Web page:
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Vocabulary

Dogs are capable of learning words and phrases. Consistency is the key to teaching anything new, whether it be a word, obedience command, or trick. Below are some commonly used words for different situations. Use any word you prefer, just make sure that everyone in the household uses the same vocabulary.

The easiest way for a dog to learn a word or phrase is to attach it to the action. For instance, say SIT when the dog’s bottom hits the floor. Avoid repeating a command over and over. The dog learns to ignore you or he will learn that he is suppose to SIT when you reach the forth SIT!

“LEAVE IT” — (My favorite command) To release an object held in the dog’s mouth or to stop the dog from picking up something. Also, use it when you want your dog to ignore other dogs.

“AH! AH!” — Staccato like sound, don’t do that right now/not that way (incorrect)

“NO!”  For behavior that’s never allowed. Don’t do that under any circumstances. Reserve this word for serious offenses, biting, running into the street, life threatening behaviors. Command should be extremely forceful. The dog should realize he faces dire consequences for this violation.

“LET’S PLAY” – Words to initiate play.

“THAT’S ENOUGH” – Use this to stop activity that’s allowable. “Enough, I don’t want to play with you anymore, “I’m through petting you,” to stop watchdog barking.

“OFF” – Get off the furniture or people. This can be used when a dog jumps up on you in greeting. Don’t confuse this command with “Down”.

“DOWN” – Lie down until released.

“SIT” – Sit until released.

“STAY” – Remain in place, do not move until released.

“WAIT/WAIT THERE” – Remain in the general area. Allowed to move around. Don’t confuse with “Stay”.

“OK/FREE” – Release word. Means exercised finished, dog can relax, OK to move.

“COME” – Come to me. Covet this word. If you abuse it by using “come” to call your dog go outside or in a crate for hours on end, you will loose it. Only use this word when you can back up the command by having a leash or 30 foot long line on the dog so you can make the dog come to you.

“OUTSIDE” – To send the dog outside or to ask him if he needs to eliminate.

“CRATE” – To send the dog into the crate.

“QUIET” – Use for nuisance barking, whining, etc.

“EASY” – means gently, slowly, when walking or taking treats.

“GOOD/GOOD DOG” – Praise, use often with a happy, enthusiastic voice.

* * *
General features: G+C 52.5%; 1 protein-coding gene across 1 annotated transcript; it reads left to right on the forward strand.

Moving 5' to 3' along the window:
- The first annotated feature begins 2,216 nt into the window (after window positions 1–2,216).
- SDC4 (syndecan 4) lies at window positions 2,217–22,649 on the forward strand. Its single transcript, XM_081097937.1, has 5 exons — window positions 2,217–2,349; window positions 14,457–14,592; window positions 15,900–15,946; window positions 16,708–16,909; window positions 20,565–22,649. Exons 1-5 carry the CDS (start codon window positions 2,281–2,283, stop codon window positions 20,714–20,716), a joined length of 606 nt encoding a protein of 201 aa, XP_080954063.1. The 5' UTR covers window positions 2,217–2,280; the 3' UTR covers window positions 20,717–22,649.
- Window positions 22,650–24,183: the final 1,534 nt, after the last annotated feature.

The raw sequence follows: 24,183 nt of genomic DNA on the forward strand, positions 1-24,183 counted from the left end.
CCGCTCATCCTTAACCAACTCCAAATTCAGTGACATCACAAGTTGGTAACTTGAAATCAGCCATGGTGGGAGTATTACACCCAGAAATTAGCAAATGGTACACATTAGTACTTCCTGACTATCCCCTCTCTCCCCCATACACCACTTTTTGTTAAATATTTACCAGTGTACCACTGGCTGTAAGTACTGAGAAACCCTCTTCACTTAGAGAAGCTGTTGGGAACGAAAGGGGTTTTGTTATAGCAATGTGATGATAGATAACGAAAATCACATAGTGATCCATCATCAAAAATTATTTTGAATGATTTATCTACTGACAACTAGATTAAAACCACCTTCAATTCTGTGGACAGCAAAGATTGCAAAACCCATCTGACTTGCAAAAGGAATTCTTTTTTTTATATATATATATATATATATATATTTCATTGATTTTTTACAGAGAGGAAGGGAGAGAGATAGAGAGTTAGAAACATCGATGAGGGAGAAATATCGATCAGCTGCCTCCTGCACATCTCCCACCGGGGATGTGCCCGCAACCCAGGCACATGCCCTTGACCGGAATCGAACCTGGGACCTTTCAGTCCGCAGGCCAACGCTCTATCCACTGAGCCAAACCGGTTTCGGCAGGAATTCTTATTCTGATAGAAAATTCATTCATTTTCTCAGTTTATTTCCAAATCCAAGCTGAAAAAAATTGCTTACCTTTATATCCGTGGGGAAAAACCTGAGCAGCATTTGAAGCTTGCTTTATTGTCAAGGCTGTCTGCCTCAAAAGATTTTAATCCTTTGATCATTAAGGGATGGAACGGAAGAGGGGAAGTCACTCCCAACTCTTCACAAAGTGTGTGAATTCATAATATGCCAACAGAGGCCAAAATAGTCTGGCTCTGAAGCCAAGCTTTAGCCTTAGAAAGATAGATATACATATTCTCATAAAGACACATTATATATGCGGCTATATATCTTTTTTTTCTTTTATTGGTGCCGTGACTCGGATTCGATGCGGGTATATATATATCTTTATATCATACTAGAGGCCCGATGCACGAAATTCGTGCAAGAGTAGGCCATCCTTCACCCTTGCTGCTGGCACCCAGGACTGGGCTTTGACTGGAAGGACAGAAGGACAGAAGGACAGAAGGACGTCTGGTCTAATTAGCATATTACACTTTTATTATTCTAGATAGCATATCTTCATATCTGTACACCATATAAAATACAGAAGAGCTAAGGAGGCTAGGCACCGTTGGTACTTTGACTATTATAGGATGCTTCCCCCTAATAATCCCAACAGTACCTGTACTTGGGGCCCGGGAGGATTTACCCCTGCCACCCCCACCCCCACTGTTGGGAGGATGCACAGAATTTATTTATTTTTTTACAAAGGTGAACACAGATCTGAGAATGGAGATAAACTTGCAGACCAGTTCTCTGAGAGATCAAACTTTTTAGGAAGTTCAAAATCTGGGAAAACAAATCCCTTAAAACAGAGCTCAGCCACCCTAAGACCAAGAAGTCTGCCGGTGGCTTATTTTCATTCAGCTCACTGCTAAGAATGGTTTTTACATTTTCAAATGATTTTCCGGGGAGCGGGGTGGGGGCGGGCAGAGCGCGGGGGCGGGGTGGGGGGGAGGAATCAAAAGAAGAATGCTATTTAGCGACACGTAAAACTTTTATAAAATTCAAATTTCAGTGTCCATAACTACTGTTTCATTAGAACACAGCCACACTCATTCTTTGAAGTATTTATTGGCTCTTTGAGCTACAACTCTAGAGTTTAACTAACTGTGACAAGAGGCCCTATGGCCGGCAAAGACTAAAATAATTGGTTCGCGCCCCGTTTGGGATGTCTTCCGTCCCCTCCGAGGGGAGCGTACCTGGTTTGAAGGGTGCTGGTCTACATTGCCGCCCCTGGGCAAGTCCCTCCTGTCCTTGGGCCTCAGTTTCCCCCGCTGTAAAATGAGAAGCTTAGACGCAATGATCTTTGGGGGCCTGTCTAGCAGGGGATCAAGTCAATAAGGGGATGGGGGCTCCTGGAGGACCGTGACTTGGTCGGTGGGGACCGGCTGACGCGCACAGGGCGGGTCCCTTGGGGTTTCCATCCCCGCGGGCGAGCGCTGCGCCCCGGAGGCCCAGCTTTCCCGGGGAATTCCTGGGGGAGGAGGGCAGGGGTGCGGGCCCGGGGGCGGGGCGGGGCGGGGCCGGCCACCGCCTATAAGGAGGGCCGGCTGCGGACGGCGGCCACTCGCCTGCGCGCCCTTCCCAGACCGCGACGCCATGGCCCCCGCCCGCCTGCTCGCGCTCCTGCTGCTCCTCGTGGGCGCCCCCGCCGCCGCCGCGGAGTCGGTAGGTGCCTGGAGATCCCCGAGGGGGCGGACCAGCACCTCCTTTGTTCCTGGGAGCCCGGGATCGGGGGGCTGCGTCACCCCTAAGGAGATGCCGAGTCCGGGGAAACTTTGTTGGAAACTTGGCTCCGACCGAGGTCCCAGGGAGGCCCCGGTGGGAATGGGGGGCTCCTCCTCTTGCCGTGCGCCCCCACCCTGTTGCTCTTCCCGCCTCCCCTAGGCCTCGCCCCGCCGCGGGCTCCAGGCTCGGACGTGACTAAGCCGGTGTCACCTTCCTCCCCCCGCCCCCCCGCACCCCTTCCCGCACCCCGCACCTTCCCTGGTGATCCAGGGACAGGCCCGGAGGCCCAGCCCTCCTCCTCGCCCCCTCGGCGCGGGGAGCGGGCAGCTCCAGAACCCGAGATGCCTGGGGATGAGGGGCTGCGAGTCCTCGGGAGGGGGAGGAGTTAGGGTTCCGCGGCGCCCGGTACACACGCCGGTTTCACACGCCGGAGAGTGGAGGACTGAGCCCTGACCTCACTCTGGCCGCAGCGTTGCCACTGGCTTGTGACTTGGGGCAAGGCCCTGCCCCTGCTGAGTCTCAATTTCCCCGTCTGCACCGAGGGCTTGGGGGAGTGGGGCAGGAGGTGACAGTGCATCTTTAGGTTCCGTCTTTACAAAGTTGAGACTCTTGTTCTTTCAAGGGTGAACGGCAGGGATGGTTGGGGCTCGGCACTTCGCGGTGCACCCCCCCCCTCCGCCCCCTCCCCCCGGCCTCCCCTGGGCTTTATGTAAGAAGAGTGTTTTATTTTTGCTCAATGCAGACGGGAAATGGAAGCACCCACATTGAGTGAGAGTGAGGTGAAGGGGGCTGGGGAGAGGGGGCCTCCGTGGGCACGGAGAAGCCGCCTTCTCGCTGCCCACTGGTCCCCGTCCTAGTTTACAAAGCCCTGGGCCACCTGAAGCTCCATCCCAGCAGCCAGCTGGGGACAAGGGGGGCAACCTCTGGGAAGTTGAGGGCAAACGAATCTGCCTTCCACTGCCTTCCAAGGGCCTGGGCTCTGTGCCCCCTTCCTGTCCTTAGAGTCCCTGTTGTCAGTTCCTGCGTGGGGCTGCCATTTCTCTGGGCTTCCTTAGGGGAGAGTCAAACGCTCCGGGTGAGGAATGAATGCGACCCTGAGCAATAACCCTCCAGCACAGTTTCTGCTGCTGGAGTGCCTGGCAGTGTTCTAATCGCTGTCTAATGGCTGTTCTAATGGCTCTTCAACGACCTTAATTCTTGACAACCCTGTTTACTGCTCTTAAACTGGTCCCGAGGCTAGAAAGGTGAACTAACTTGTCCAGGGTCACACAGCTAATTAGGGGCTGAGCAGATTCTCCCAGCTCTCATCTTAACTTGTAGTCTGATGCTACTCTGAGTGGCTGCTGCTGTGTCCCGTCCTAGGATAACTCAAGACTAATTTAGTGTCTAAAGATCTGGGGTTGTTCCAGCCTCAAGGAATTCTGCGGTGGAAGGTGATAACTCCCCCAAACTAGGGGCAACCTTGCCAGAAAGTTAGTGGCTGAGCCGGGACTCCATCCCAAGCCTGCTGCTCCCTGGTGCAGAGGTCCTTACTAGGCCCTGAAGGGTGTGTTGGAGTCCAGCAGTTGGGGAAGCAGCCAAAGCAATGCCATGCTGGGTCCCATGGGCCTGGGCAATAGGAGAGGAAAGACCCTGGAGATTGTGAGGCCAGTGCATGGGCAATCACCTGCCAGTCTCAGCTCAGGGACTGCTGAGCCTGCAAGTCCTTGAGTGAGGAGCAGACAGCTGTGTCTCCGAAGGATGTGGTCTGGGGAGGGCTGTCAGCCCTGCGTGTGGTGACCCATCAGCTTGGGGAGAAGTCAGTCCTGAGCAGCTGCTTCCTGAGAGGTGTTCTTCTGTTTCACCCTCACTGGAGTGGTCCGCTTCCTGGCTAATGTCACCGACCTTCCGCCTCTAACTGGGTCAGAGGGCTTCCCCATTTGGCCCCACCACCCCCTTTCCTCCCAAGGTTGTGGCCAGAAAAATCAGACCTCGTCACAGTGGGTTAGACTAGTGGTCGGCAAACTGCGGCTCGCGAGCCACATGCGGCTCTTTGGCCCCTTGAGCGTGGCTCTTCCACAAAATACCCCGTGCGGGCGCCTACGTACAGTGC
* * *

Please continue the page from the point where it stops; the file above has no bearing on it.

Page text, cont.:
“GO POTTY/BE QUICK/LOOK SHARP” – Pick any word, when the pup is in the act, say your chosen word. You will have a dog that will go on command.

Body language and tone of voice are ways of communicating that your dog already understands. Assume a confident stature and a firm, authoritative tone when giving commands. Remember to keep praise happy and encouraging.

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A dog should be allowed to bark. After all, that is one reason we have dogs, to alert us. We would just like to control the “on and off switch.” It’s the rare human who hasn’t yelled at their dog, “Quiet" or "Shut Up!” when the dog is barking at the doorbell, a noise, or at you to get your attention. We think that if we raise the volume of our voice, this ...

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Behavioral Terminology: What are they talking about?

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The title might sound political but it isn't. Rather, this is written from the dogs point of view for owners who don't seem to "get it" despite their best intentions, and the advice of a qualified professional.

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Rowdy little children and naughty little puppies have so much in common!

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Rainy Day Activities for Dogs

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Rain, rain…go away. All our dogs want to play!

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Curing Your Dog's Fear Of The Vet

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Housebreaking an Adult Dog Using the Umbilical Cord Method

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Introduction

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Do you find yourself avoiding taking your dog out for a walk because you are unable to stop their constant pulling?

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We started teaching our dog to ’Spin’ and now it’s time to introduce the ‘Step-up!’

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Reliable Recalls: The Come Command

By Mary Mazzeri
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By Tawni McBee, IACP-CDT/CDTI, AKC - CGC evaluator
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I am not the trainer for everyone; no one trainer is. Some will pooh-pooh my ideas, some will love them, some will get angry about them. I get results and I've never harmed a dog.

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Teaching the Drop-it (“Out”) Command

CanineDimensions.com
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Your dog must be taught to instantly drop whatever he is holding in his mouth.

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Use the following methods to teach this command ...

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Controlled Walking

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One of the most important things for your dog to learn is to walk on a leash without pulling.

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